The Newark Museum’s Hugely Controversial Sotheby’s Sale Nets the Institution $5.9 Million, Even as Three Works Fail to Meet Expectations

The sale was widely criticized by current and former museum directors.

Georgia O'Keeffe's Green Oak Leaves (ca. 1923) was the star lot of the Newark Museum's sale. Courtesy of Sotheby's.
Georgia O'Keeffe's Green Oak Leaves (ca. 1923) was the star lot of the Newark Museum's sale. Courtesy of Sotheby's.

The Newark Museum of Art today sold off a slate of works at Sotheby’s despite considerable objections from experts and scholars. The sell-off generated $5.9 million for the institution.

Of the 11 works on offer at the auction of American art in New York, one was unsold, two sold for under estimate, and the remaining eight exceeded their presale expectations.

The highest price paid was $1.2 million for Georgia O’Keeffe’s Green Oak Leaves (1923), which had an irrevocable bid and was estimated at $500,000 to $700,000.

Also breaking the million-dollar mark was Childe Hassam’s painting of the Spanish Steps in Rome, Piazza di Spagna, Rome (1897) that sold for $1.2 million compared with an estimate of $500,000 to $700,000.

Another work, Giorgio de Chirico’s Cavallo e zebra in riva a mare, sold in a separate Sotheby’s online auction last week, and three more works from the museum will be offered in June and July. In all, the museum is selling 15 objects.

Thomas Cole, <i>Arch of Nero</i> (1846). Image courtesy Sotheby's.

Thomas Cole, Arch of Nero (1846). Image courtesy Sotheby’s.

The most controversial of the group is Thomas Cole’s The Arch of Nero (1846), which was estimated for $500,00 to $700,000, and sold for $988,000.

“With The Arch of Nero, Cole warned his countrymen about how republicanism was inherently subject to corruption,” dozens of experts, including current and former museum directors and one past president of the Association of Art Museum Directors (AAMD), wrote in a May 10 letter to Newark Museum director Linda C. Harrison.

The painting urges Americans to be on guard against the dilution and potential dissolution of their republican experiment.” 

The Newark Museum was not the only institution to deaccession artworks at the sale (the Brooklyn Museum, the San Diego Museum of Art, and the Palm Springs Art Museum all offloaded art at Sotheby’s), but critics were especially fierce about the New Jersey museum’s decision.

“The Newark sale received prominent attention from the field because it was selling an unusually historically important painting [Cole’s] even as it claimed that it wanted to better represent America’s history in its galleries,” one critic who signed the open letter told Artnet News, on the condition their name be withheld.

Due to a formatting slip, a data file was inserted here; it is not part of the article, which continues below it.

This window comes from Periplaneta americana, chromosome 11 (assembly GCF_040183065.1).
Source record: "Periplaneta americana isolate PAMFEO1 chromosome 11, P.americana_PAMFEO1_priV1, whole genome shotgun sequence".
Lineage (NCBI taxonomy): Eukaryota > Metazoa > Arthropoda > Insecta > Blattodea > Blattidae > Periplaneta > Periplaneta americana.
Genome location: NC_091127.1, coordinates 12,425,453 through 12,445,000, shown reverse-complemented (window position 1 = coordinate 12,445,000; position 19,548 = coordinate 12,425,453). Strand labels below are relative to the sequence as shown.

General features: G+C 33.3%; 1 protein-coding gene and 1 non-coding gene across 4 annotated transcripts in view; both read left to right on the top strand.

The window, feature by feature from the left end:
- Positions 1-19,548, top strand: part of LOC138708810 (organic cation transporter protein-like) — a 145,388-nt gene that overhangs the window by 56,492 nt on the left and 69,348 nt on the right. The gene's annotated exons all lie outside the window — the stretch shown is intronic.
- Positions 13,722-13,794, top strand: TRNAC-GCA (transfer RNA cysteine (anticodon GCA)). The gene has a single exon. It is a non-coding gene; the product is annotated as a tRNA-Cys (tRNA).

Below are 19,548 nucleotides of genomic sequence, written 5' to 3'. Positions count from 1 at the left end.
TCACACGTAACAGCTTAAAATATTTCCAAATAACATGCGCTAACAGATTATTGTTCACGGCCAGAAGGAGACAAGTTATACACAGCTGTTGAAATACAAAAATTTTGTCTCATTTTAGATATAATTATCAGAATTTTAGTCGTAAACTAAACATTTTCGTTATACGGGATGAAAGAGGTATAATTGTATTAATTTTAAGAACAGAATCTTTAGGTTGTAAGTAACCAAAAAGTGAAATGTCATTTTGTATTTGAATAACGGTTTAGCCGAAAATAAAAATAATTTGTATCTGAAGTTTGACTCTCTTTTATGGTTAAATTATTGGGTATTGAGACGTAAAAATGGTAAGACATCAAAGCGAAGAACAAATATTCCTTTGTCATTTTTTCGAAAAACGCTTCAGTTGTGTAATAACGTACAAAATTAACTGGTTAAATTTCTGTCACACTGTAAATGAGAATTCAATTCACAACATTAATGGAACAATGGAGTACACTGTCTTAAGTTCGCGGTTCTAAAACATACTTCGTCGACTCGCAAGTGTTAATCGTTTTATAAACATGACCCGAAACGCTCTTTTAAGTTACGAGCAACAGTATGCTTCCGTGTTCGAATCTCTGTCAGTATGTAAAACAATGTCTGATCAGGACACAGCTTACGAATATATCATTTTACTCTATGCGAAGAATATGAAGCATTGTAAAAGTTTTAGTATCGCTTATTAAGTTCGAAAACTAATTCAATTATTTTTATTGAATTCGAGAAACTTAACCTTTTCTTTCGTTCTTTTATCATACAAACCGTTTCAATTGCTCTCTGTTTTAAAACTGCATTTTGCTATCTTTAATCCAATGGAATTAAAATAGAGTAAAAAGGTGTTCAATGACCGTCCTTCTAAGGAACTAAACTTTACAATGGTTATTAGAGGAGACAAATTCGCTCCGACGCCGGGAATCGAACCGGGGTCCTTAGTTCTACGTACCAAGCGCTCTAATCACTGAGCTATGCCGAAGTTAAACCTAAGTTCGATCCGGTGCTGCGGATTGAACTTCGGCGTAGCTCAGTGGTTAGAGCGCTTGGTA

“The picture has long been a centerpiece of a fine American collection. Newark mindlessly deleted it. It is important to remember and understand the distinction between deaccessioning and monetizing.”

A representative for the museum said it had no additional comment on the sale, pointing to an earlier statement in which it said that “deaccessioning is a routine and necessary component of the work of any museum.”

Earlier this month, Harrison defended the sales by noting that the works being auctioned represented less than one percent of the museum’s 130,000 artworks. She also said the plan had been “thoroughly considered.”

The Newark Museum and others have been taking advantage of the AAMD’s temporarily looser restrictions around deaccessioning. The label identifying the Newark Museum property at Sotheby’s said it was being “sold to support museum collections,” a term which now encompasses workers’ salaries, building maintenance, and other operating costs. Formerly, the AAMD only approved sales that raised money for acquisitions.

Of the other lots sold by the Newark Museum, a landscape painting by Thomas Moran, Sunset Santa Maria and the Ducal Palace, Venice (1902), sold for $352,800, clearing its high $180,000 estimate. An identical price was achieved for Thomas Eakins’s Portrait of Dr. Joseph Leidy, II (1890), though expectations were far lower for this lot, at just $50,000 to $70,000.

In an unusual move, about a fourth of the way through the sale, the auctioneer announced he was reopening an earlier lot, Charles Sheeler’s Farm Buildings, Connecticut (1941), from the Newark Museum because of a technical glitch. The work eventually went to an online bidder for $315,000 with premium, far below its $500,000 estimate.

Mary Cassatt, Baby Charles Looking Over His Mother's Shoulder No. 3 (ca. 1901). Courtesy of Sotheby's.

Mary Cassatt, Baby Charles Looking Over His Mother’s Shoulder No. 3 (ca. 1901). Courtesy of Sotheby’s.

Another Newark collection work, Frederic Remington’s bronze Trooper of the Plains, went unsold after bidding failed to rise above $280,000 against an expected price of $400,000. The sculpture, which had no guarantee, may now go back to Newark, but a representative from the museum did not reply to a question about its status.

As for the other institutions, the Brooklyn Museum sold Mary Cassatt’s Baby Charles Looking Over His Mother’s Shoulder (No. 3) (1900) for $1.6 million (also to support its collections); the San Diego Museum of Art spun off Leon Gaspard’s Moonlight-Trading Post-Siberia (1939) for $63,000 and Nicolai Fechin’s Portrait of Anna May Wong (circa 1930) for $478,800; and the Palm Springs Museum of Art shipped off Fechin’s Floral with Daisies (1908) for $478,000.


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